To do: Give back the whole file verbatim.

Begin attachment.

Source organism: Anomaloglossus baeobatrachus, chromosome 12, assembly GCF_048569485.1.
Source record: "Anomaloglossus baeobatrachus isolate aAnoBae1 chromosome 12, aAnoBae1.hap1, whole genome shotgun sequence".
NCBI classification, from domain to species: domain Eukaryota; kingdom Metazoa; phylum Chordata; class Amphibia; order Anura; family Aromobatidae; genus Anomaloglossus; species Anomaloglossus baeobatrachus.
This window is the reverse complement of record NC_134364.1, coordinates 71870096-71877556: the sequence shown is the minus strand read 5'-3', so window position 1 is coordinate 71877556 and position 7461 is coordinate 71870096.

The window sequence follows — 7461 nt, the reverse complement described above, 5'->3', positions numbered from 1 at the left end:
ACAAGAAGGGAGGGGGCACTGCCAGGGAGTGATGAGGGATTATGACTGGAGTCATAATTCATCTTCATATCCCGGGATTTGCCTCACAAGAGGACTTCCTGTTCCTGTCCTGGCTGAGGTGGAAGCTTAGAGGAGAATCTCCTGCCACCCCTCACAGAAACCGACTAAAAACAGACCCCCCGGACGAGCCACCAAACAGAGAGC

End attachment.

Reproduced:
Source organism: Anomaloglossus baeobatrachus, chromosome 12, assembly GCF_048569485.1.
Source record: "Anomaloglossus baeobatrachus isolate aAnoBae1 chromosome 12, aAnoBae1.hap1, whole genome shotgun sequence".
NCBI classification, from domain to species: domain Eukaryota; kingdom Metazoa; phylum Chordata; class Amphibia; order Anura; family Aromobatidae; genus Anomaloglossus; species Anomaloglossus baeobatrachus.
This window is the reverse complement of record NC_134364.1, coordinates 71870096-71877556: the sequence shown is the minus strand read 5'-3', so window position 1 is coordinate 71877556 and position 7461 is coordinate 71870096.

The window sequence follows — 7461 nt, the reverse complement described above, 5'->3', positions numbered from 1 at the left end:
ACAAGAAGGGAGGGGGCACTGCCAGGGAGTGATGAGGGATTATGACTGGAGTCATAATTCATCTTCATATCCCGGGATTTGCCTCACAAGAGGACTTCCTGTTCCTGTCCTGGCTGAGGTGGAAGCTTAGAGGAGAATCTCCTGCCACCCCTCACAGAAACCGACTAAAAACAGACCCCCCGGACGAGCCACCAAACAGAGAGC